Pump and Store: Tips for Getting the Most Out of Every Ounce

Breast pump and bottle with milk in womans hand in blurred background

All things being equal, it’s a whole lot easier to just breastfeed your baby than to pump and store your breast milk for later use. But, all things are rarely equal. Many moms go back to work after a few weeks, and sometimes mom just wants a night out (or a night off for sleeping), and pumping is the way to go. To make sure that your pumped breast milk is just as nutritious and safe as milk straight from the source, there are a few guidelines that can be helpful.

Pumping Guidelines

Make sure your hands are clean and that your pump (if used) and all its parts are clean and sanitized. Ideally, use a pump that features tubing that never comes into contact with the milk (it’s only used to provide suction)—tubing that carries milk is notoriously difficult to keep clean and sometimes grows mold.

Storage Guidelines:

  • Prepping for storage

Breast milk storage bags are ideal for long-term storage because they take up less space than bottles or other containers. For short-term storage (just a few hours), bottles work fine—just make sure they are food-grade glass or plastic, and that they have tight-fitting lids. If the milk isn’t going to be used that same day, clearly label the container with the date.

If you plan to freeze your milk in bags, be sure to place them flat on the freezer shelf, so that they freeze in neat little squares. You can then put them in bins according to date, like a convenient filing system. If you use other containers, freeze the milk in small amounts (two to four ounces). Either way, don’t fill the container completely full, as the milk will expand as it freezes.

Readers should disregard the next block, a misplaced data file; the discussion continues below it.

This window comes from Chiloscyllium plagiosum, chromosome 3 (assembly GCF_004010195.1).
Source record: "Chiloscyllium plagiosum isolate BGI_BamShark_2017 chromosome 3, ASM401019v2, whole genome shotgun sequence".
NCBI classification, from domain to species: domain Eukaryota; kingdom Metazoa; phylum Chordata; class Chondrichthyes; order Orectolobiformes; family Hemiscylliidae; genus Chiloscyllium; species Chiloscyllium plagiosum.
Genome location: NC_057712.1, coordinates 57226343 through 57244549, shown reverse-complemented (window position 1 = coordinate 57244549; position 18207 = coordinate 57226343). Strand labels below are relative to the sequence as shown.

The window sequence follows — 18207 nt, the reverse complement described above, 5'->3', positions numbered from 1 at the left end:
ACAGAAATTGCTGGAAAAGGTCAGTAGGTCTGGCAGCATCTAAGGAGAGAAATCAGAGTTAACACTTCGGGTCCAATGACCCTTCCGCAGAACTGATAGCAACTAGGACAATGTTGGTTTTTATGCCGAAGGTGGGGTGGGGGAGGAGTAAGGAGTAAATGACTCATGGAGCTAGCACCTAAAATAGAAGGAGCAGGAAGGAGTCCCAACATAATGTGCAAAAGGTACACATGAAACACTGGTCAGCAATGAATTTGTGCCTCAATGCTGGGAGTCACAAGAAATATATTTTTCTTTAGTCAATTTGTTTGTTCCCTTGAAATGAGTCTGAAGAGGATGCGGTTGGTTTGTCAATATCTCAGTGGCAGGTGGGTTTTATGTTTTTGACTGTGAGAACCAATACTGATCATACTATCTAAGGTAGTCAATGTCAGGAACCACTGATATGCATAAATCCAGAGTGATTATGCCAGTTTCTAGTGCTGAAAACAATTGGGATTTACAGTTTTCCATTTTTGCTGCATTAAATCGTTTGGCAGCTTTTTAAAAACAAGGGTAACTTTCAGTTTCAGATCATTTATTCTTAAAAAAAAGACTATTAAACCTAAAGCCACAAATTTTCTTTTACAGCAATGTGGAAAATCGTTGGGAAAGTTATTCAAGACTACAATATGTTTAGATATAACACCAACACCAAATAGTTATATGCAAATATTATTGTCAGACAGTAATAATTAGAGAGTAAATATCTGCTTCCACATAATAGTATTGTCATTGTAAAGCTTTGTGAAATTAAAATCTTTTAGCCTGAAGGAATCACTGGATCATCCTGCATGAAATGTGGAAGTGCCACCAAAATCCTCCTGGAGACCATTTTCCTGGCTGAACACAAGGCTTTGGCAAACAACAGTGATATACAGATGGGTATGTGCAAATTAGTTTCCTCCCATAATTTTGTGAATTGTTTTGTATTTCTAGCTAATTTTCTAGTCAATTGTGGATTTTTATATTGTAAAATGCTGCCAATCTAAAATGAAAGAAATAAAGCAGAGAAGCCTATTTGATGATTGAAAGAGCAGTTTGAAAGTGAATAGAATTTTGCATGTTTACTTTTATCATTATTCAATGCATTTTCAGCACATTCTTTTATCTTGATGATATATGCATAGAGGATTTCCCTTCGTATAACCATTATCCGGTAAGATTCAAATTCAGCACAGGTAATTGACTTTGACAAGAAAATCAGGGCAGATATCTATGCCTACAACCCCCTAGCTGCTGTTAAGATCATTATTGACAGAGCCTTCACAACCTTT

• Locations, temperatures and timelines

Freshly pumped milk can be stored on the counter, at room temperature, for up to four hours. You can keep it in the refrigerator for up to four days. If you keep it in a freezer, the type of freezer determines how long you can store it: up to two weeks for a freezer compartment within a refrigerator; three to six months for a freezer compartment with a separate door; 6 to 12 months for a deep freezer. Note: If you don’t plan on using the milk within four days, place it immediately in the freezer. Always keep breast milk in the back of the freezer, where it’s the coldest.

  • Thawing and serving

Use the “first in, first out” rule, so that you always use the oldest milk in the freezer. This prevents winding up with really old milk stuffed in the back of your freezer. You can thaw it overnight in the refrigerator, as long as you use it within 24 hours. Or, you can run the sealed container under warm running water to thaw and warm up. Once the milk is warmed, swirl it around (don’t shake) to mix the fat back in with the rest of the milk. If baby doesn’t finish the milk, don’t refreeze it. It can be safely stored on the counter for up to two hours, but then it needs to be used or thrown away.

All new moms need lots of help and support during the first days and weeks at home. This is especially true for breastfeeding moms. Research shows that easily accessible help from a knowledgeable, caring breastfeeding professional is a key factor in helping mothers meet their personal goals. Consider scheduling a lactation consultation by calling (813) 872-3932.